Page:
Acting AG Matt Whitaker has been wrongly claiming he was an Academic All-American at Iowa

United States acting Attorney General Matt Whitaker played football at Iowa.

That fact is indisputable. Whitaker was a tight end on Iowa’s football team from 1990-1992 and caught 21 passes for 203 yards and two touchdowns. Whitaker even caught a nine-yard pass in the 1991 Rose Bowl against Washington.

Whitaker’s football career has been a central part of his identity as he has risen through the political scene over the past 20 years. However, according to the Wall Street Journal, Whitaker has been incorrect about a significant achievement while he was a member of Iowa’s football team.

Per the WSJ, Whitaker has listed on his biography, resume, and applications for positions (like a judgeship in Iowa) that he was an Academic All-American at Iowa. He’s not listed on the website of the group that determines what players are Academic All-Americans, and a spokesperson for the College Sports Information Directors of America said they had no record Whitaker being an All-American.

Barb Kowal, a spokeswoman for the awarding organization, also known as CoSIDA, said the group has no record that Mr. Whitaker was ever an Academic All-American.

After checking with the University of Iowa, Ms. Kowal said that it appears that Mr. Whitaker was given a lower-level honor, selected to an All-District honor in one of eight regions around the U.S. Those selected in the regions are put on the national ballot, she said. From there, a small number of student-athletes from each sport are voted to be given the coveted Academic All-American status every year.

Related: ESPN’s top 50 college football player of 2018

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ESPN's top 50 college football players of 2018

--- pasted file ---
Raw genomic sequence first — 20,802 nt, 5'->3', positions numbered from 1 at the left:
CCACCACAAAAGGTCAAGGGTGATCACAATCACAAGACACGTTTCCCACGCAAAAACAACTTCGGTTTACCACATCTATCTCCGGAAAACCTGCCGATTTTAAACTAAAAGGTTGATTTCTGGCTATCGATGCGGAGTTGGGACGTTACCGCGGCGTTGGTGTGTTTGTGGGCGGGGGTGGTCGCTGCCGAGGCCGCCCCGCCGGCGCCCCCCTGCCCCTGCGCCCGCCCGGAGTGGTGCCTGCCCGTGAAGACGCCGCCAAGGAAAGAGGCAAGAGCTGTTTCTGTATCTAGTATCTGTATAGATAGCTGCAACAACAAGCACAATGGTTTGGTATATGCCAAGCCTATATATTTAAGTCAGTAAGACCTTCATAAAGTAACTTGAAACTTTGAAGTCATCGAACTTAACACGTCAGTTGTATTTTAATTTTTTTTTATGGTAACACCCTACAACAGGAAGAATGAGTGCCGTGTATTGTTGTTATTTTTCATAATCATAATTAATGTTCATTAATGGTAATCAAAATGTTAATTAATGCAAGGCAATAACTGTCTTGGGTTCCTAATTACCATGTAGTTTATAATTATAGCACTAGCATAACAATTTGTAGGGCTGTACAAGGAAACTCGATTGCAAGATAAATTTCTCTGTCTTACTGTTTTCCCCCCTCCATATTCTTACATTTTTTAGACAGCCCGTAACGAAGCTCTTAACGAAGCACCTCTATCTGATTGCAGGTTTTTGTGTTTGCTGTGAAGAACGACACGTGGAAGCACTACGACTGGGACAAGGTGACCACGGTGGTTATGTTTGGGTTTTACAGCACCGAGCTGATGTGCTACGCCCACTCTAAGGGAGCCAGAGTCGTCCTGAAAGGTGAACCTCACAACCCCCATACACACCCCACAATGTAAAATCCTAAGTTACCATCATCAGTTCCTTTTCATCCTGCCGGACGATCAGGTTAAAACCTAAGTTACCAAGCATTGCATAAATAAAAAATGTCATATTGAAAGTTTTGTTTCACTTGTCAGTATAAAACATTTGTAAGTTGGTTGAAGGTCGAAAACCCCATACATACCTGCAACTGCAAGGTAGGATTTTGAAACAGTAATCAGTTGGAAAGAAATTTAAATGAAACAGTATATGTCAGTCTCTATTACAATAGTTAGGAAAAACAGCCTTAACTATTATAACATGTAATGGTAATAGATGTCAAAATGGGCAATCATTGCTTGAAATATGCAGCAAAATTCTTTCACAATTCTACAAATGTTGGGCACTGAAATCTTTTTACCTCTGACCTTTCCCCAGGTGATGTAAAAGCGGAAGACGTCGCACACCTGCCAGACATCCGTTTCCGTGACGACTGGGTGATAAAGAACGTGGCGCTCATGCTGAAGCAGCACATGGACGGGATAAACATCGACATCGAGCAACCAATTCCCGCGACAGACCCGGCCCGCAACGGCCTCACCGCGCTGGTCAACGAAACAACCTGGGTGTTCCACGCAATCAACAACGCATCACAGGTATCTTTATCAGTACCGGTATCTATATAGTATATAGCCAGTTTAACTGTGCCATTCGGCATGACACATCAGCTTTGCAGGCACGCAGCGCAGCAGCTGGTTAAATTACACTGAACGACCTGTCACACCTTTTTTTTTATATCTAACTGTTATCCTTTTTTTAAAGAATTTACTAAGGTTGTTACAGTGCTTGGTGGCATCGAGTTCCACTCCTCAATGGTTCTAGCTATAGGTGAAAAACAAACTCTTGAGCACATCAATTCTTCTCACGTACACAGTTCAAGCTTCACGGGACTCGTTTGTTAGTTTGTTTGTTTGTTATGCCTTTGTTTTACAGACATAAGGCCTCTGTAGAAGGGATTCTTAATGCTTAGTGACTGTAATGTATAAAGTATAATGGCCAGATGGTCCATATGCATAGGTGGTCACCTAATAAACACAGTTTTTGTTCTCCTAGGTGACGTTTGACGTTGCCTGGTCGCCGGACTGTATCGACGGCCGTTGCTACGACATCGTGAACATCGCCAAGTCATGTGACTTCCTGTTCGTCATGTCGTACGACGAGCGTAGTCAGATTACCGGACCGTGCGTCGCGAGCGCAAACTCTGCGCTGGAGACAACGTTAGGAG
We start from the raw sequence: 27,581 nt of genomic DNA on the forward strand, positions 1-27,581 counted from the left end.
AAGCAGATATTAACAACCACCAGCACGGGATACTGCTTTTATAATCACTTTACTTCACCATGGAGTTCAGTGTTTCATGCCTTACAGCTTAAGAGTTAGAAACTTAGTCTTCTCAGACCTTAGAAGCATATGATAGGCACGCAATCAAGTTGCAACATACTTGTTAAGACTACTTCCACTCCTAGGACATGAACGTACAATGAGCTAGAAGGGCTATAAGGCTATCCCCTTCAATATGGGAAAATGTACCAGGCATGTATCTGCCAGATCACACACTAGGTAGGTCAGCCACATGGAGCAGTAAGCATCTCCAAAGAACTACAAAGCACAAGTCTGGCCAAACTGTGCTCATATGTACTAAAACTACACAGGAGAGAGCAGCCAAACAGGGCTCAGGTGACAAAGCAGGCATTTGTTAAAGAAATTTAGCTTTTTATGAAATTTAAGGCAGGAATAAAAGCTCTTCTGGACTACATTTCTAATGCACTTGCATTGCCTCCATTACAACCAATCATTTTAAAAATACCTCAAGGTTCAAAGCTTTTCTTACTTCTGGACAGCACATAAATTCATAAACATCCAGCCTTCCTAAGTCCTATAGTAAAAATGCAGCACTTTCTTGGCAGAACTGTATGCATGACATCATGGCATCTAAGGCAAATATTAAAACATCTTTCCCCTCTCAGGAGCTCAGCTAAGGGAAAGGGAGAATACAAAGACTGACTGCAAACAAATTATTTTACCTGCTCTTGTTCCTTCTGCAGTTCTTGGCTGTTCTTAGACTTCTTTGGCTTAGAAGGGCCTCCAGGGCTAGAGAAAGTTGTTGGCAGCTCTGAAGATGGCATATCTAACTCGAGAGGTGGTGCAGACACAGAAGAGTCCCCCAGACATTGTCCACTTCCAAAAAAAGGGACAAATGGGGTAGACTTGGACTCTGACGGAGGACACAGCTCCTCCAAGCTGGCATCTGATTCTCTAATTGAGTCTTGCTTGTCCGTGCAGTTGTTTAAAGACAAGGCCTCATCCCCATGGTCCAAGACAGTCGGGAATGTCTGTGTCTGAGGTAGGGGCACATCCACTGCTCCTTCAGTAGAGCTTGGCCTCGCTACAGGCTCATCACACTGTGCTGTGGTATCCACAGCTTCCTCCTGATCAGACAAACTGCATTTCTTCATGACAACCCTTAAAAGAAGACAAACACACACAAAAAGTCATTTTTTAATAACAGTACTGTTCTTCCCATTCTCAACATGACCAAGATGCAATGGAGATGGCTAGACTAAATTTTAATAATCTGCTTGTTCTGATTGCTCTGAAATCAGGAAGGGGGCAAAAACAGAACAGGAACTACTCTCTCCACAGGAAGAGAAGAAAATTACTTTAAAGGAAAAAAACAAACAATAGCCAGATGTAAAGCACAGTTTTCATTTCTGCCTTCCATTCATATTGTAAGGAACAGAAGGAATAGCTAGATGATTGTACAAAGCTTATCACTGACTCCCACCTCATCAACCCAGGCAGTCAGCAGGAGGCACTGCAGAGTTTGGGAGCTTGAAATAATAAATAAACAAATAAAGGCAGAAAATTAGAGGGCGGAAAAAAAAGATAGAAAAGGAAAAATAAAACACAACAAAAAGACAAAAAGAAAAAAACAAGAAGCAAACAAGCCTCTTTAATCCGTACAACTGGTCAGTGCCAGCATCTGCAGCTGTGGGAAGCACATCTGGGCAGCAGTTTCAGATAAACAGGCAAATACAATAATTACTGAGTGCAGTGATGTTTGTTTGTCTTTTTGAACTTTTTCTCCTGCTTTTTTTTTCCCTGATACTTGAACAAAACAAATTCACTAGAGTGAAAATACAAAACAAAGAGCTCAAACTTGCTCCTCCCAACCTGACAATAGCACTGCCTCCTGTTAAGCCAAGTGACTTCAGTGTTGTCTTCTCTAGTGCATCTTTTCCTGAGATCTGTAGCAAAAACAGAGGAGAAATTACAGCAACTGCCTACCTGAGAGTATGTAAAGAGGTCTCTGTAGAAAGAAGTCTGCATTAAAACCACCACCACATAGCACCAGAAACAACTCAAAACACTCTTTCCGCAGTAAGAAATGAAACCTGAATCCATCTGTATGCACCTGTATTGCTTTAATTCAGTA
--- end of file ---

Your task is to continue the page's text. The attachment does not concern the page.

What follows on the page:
50. Devin Singletary, RB, Florida Atlantic

(Photo by Joel Auerbach/Getty Images)

49. Mack Wilson, LB, Alabama

(Photo by Wesley Hitt/Getty Images)

48. Shaq Quarterman, LB, Miami

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47. Deebo Samuel, WR, South Carolina

(Photo by Tyler Lecka/Getty Images)

46. Chase Winovich, DL, Michigan

(Photo by Mark LoMoglio/Icon Sportswire via Getty Images)

45. Montez Sweat, DE, Mississippi State

(Photo by Joe Robbins/Getty Images)

44. Rodney Anderson, RB, Oklahoma

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43. T.J. Edwards, LB, Wisconsin

(Photo by Dylan Buell/Getty Images)

42. David Edwards, OL, Wisconsin

(Photo by Dan Sanger/Icon Sportswire via Getty Images)

41. Derrick Brown, DL, Auburn

(Photo by Michael Wade/Icon Sportswire via Getty Images)

40. Tee Higgins, WR, Clemson

(Photo by John Byrum/Icon Sportswire via Getty Images)

39. Greg Little, OL, Ole Miss

(Photo by Jonathan Bachman/Getty Images)

38. Kyler Murray, QB, Oklahoma

(Photo by Scott Winters/Icon Sportswire via Getty Images)

37. Greedy Williams, CB, LSU

(Photo by Chris Graythen/Getty Images)

36. A.J. Dillon, RB, Boston College

(Photo by Rich Graessle/Icon Sportswire via Getty Images)

35. Drew Lock, QB, Missouri

(Photo by Wesley Hitt/Getty Images)

34. Levonta Taylor, CB, Florida State

(Photo by Logan Stanford/Icon Sportswire via Getty Images)

33. D'Andre Swift, RB, Georgia

(Photo by Michael Wade/Icon Sportswire via Getty Images)

32. Dwayne Haskins, QB, Ohio State

(Photo by Jason Mowry/Icon Sportswire via Getty Images)

31. Jonah Williams, OL, Alabama

(Photo by Frederick Breedon/Getty Images)

30. Jake Fromm, QB, Georgia

(Photo by Robin Alam/Icon Sportswire via Getty Images)